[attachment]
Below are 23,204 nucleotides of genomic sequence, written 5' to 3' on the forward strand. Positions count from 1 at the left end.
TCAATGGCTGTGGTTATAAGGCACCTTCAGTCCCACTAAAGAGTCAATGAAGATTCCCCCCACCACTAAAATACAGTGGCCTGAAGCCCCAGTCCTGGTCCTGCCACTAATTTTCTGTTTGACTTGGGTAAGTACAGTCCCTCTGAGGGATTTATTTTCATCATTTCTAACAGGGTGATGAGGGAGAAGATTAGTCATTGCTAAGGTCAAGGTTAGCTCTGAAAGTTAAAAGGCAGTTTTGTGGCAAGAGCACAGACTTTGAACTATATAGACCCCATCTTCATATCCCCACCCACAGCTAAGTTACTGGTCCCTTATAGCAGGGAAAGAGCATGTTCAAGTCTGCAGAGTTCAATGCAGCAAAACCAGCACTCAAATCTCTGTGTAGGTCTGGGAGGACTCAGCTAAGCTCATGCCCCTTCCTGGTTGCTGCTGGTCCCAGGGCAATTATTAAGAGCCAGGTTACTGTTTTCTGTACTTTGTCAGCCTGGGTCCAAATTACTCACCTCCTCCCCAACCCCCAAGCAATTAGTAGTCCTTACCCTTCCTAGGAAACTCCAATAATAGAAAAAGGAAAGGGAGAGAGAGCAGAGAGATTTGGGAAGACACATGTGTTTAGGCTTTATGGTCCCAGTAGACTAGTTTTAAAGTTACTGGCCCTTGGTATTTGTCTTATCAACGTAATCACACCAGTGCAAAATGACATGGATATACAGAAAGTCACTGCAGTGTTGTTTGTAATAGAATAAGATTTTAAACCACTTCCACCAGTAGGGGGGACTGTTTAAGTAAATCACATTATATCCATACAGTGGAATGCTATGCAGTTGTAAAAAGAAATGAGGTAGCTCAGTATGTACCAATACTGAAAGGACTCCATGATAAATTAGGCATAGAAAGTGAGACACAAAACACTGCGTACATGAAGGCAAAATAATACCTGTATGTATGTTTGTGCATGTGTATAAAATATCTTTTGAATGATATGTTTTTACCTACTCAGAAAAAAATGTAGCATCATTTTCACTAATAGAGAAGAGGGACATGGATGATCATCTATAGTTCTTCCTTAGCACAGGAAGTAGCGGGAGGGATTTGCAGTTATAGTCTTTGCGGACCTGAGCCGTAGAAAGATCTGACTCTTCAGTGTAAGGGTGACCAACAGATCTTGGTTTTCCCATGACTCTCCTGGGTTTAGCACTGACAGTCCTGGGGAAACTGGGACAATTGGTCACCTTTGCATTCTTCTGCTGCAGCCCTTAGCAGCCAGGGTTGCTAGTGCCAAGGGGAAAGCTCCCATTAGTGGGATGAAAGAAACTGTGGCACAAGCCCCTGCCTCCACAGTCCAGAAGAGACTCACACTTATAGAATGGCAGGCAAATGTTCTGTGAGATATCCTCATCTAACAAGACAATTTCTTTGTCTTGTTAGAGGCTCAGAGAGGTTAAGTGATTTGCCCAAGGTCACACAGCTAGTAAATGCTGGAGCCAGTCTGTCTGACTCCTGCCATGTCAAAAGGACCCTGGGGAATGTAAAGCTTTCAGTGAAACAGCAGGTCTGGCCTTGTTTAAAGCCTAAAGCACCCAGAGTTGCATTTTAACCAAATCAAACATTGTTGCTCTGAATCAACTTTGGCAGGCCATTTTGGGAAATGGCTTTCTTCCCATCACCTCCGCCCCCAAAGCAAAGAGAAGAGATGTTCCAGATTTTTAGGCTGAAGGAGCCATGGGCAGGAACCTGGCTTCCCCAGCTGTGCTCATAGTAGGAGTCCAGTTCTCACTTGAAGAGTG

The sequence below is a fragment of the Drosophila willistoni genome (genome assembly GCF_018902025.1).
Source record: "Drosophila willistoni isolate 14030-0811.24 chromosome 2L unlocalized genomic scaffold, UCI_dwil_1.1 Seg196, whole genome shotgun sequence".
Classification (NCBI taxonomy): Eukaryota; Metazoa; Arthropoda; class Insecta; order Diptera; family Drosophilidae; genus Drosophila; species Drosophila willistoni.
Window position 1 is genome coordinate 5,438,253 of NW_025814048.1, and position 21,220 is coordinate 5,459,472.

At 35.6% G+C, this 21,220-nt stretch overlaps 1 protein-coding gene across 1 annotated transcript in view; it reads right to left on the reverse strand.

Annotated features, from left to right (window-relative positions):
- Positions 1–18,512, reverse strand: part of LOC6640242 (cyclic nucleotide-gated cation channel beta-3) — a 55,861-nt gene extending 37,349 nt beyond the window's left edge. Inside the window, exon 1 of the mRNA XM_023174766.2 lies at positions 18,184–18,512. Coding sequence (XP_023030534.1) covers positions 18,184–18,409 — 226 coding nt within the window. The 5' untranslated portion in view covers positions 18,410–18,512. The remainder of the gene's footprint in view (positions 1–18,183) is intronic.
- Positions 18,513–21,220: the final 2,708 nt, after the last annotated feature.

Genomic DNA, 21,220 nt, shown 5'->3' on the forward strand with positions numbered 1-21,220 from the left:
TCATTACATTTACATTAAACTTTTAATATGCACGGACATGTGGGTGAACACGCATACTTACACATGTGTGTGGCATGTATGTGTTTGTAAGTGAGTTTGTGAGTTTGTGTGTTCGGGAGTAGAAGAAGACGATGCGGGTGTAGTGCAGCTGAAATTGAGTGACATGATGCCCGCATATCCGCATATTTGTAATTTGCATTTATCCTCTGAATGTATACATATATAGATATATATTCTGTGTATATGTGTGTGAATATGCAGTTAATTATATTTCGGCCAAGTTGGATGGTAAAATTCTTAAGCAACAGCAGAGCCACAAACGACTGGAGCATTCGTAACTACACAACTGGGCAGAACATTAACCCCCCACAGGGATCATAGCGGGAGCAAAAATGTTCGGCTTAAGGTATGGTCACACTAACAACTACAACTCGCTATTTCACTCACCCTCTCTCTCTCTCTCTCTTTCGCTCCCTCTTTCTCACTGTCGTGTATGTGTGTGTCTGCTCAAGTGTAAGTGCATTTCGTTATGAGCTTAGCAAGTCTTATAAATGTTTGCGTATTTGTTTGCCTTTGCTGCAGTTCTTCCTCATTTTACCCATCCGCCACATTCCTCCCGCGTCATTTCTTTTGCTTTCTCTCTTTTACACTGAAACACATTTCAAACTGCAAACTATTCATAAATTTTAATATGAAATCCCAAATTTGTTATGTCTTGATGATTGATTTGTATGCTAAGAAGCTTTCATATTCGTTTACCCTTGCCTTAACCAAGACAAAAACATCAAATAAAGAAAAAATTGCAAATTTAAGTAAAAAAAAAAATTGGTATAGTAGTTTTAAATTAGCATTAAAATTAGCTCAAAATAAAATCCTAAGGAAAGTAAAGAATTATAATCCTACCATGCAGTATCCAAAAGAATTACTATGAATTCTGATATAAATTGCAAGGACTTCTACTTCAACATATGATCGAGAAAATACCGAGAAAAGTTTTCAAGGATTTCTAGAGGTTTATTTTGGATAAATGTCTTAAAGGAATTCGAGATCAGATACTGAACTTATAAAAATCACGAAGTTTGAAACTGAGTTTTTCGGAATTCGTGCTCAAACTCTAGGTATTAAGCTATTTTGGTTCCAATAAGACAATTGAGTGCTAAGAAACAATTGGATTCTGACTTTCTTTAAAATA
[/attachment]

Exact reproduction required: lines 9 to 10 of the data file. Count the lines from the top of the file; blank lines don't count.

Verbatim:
- Positions 1–18,512, reverse strand: part of LOC6640242 (cyclic nucleotide-gated cation channel beta-3) — a 55,861-nt gene extending 37,349 nt beyond the window's left edge. Inside the window, exon 1 of the mRNA XM_023174766.2 lies at positions 18,184–18,512. Coding sequence (XP_023030534.1) covers positions 18,184–18,409 — 226 coding nt within the window. The 5' untranslated portion in view covers positions 18,410–18,512. The remainder of the gene's footprint in view (positions 1–18,183) is intronic.
- Positions 18,513–21,220: the final 2,708 nt, after the last annotated feature.